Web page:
Longstrider

Level 6

Wow! I am going to have to think about all this for a while to digest it. I'll get back to you. Very thought provoking.

Vailen

Level 3

Thanks! I am still struggling with my definition. Any feedback would be greatly appreciated.

What a post! Build it and they will come, a commemorative collection like this would be much better than any strictly "commemorative" collections I've seen. Modern commems aren't for me, not enough beauty, but the older commems have great designs.

Vailen

Level 3

We all have our own personal taste. If I won Powerball I would have my own coin museum and collect everything! :)

It's Mokie

Level 6

I do not think that alternate finishes count as any kind of commemorative but I would make an exception for the enhanced 225th Anniversary U.S. Mint set. I agree with your revised definition and I also agree with your additions to the normal commemorative canon. Good Work.

Vailen

Level 3

I thought about making an exception. However, if I make an exception for the 225th anniversary then, logically, the other anniversaries would have to be included. Remember that I am trying to create my own, slightly broader definition of commemorative coins that goes beyond Swiatek's and Bowers'. I can still collect the 225th anniversary of the US Mint, 50th anniversary San Francisco mint, etc. even though they may not be part of my definition. The definition is more academic. Due to all of the commemorations that are happening in modern coins, I feel an update to the definition of "commemorative-like" coins needs to be updated. With your help, as well as help from people who are participating in this discussion, I may submit this to the Numismatist for publication. Not sure they will accept it but worth a try.

Oobie

Level 4

I am not a commemorative coin collector, but this post is so well-written that I had to read it all! Your research is impeccable, and your idea development is perfect. Though I am not a fan of commemorative coins, you had me hooked the whole way through. You seem to have spent a very long time on your research. I thoroughly enjoyed reading your concluding criteria; it is new and original, and i just love it. I would love to read more of your writing!

I. R. Bama

Level 5

Very thought provoking, informative and well researched. Great job on this article!

Haney

Level 4

Wow, this is very impressive piece and I would suggest sending it to the editor for submission. The only thought that came to mind to me regarding your definition and the use of the word significant. In applying this term to the Korean War dollar would it not be significant as it was the 38th anniversary? I even wonder if the Robinson half dollar, the governor not the baseball player, would even fall short of significant. Anyway that is my only commentary, but very thought provoking reading. Thanks!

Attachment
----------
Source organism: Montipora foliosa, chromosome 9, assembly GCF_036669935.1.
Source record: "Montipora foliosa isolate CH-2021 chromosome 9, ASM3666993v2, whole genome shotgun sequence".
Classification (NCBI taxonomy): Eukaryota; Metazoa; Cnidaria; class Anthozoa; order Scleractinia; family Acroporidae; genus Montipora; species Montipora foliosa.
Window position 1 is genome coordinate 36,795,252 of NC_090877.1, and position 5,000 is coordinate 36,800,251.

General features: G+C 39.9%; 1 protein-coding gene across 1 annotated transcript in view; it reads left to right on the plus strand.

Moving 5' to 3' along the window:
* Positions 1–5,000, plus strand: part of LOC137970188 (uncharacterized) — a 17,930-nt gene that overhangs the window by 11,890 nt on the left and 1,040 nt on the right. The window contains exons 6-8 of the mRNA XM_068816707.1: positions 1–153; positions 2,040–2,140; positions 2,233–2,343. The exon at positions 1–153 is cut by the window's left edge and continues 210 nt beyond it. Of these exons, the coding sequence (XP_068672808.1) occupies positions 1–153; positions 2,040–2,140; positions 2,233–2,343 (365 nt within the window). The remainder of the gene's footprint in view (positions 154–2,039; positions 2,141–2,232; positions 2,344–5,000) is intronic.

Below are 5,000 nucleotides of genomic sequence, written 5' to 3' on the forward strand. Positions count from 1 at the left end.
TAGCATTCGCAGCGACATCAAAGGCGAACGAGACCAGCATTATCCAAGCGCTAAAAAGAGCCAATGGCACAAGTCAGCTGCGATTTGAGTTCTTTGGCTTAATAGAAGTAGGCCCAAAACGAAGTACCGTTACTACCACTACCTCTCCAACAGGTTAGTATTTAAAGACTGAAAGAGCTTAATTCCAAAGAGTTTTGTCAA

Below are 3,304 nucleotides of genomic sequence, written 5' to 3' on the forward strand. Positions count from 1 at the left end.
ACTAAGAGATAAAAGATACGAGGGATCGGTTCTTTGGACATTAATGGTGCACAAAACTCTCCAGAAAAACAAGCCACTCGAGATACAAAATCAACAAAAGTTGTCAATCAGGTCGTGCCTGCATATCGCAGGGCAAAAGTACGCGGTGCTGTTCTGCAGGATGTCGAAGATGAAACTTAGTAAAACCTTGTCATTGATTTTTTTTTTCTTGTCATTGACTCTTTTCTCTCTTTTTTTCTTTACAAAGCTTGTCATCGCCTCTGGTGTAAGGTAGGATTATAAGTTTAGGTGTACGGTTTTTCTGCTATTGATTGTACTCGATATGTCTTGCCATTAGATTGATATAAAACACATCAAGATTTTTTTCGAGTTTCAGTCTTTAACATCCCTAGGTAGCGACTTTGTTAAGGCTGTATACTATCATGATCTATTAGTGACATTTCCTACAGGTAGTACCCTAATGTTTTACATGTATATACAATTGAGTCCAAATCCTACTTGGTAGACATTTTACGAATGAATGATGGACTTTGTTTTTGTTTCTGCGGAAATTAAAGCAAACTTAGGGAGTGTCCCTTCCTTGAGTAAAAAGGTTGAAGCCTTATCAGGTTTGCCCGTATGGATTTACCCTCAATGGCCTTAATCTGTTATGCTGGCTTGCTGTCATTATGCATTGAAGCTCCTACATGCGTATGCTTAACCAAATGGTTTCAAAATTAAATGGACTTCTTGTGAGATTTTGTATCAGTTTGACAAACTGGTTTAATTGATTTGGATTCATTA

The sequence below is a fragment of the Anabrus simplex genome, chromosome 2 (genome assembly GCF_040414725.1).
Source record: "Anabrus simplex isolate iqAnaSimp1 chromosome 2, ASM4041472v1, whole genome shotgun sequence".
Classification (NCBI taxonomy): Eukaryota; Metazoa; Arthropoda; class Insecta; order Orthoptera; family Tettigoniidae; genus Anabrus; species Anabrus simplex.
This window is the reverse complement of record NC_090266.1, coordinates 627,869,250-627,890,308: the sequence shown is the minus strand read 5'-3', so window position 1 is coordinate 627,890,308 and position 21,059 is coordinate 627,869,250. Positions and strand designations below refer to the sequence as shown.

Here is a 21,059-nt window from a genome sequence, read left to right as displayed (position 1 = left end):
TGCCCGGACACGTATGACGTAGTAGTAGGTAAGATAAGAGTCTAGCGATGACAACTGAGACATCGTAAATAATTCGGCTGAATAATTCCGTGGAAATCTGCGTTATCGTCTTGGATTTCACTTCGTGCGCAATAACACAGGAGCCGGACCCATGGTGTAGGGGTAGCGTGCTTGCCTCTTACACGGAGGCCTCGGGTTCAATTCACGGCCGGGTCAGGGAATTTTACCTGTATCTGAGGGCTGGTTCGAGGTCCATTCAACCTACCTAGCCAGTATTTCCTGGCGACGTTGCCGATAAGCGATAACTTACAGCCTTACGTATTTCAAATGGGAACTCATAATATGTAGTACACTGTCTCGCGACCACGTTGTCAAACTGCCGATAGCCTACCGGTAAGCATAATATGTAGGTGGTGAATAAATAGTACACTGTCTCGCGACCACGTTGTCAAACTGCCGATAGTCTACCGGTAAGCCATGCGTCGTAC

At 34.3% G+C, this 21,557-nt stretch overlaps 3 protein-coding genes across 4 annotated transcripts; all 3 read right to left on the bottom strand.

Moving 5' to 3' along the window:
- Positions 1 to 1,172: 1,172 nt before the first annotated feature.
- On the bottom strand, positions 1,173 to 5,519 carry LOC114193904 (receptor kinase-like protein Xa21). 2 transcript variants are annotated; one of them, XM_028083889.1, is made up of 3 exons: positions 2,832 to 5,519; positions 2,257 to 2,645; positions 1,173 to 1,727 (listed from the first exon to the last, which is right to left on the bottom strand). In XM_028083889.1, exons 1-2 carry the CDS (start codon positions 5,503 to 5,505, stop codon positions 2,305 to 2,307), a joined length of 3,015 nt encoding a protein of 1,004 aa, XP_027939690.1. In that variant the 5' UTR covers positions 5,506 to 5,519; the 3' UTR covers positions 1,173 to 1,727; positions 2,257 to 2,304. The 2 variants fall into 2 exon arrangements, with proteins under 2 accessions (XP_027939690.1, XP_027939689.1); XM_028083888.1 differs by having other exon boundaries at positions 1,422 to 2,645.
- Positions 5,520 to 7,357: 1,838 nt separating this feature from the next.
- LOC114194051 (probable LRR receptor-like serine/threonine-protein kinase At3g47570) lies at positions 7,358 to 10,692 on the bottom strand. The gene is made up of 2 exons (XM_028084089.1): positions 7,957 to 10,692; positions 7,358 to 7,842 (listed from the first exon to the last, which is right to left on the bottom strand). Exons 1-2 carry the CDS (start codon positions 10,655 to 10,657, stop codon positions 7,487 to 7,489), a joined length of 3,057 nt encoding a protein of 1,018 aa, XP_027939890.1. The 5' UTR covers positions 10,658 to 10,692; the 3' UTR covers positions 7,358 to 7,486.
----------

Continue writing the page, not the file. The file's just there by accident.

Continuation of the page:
Haney

Level 4

I would try the Numismatist, I think it is an interesting topic and I hope they do too.

Vailen

Level 3

Submit to an editor for publishing? Who? What magazine? If you think this piece is that good I will be happy to submit.

Golfer

Level 5

Nice post full of information and thoughts. Almost any coin commemorates a person or topic. I think anything intended for regular spending and commerce is not a commemorative in the true meaning. Anything made special and once would be a commemorative.

Mike

Level 7

A commen coin is one to describe or honor someone who did something historically. The commens of the Vietnam war Korean war a percentage went towards to monument . I personally like the older ones. I don't consider the state quarters of ATB coins as commens.That's a series of coins that was started to get young people in the hobby. It worked fine. The mint and red book break down commens like the NBA. This coin I don't like. But it's a commen . The Apollo space was considered an anniversary coin of an event. You have to each the difference between anniversary coins and commens.. The expositions usually are medals. Not commens. There made especially for that exposition. Back to the quarters. Some were made for circulation some for collectors only. Not a commen but a series only. And the reason for the state you people. The ATB have P,SD. And proof silver proof. Those are not commens. You collect anyone's you want. Some collect just the silver proof. . You can discuss this but I'm running out of room . Thanks allot for a well done blog your research was inspiring. But most people will go by the commens in the red book.Not to be confused with special sets. Thanks again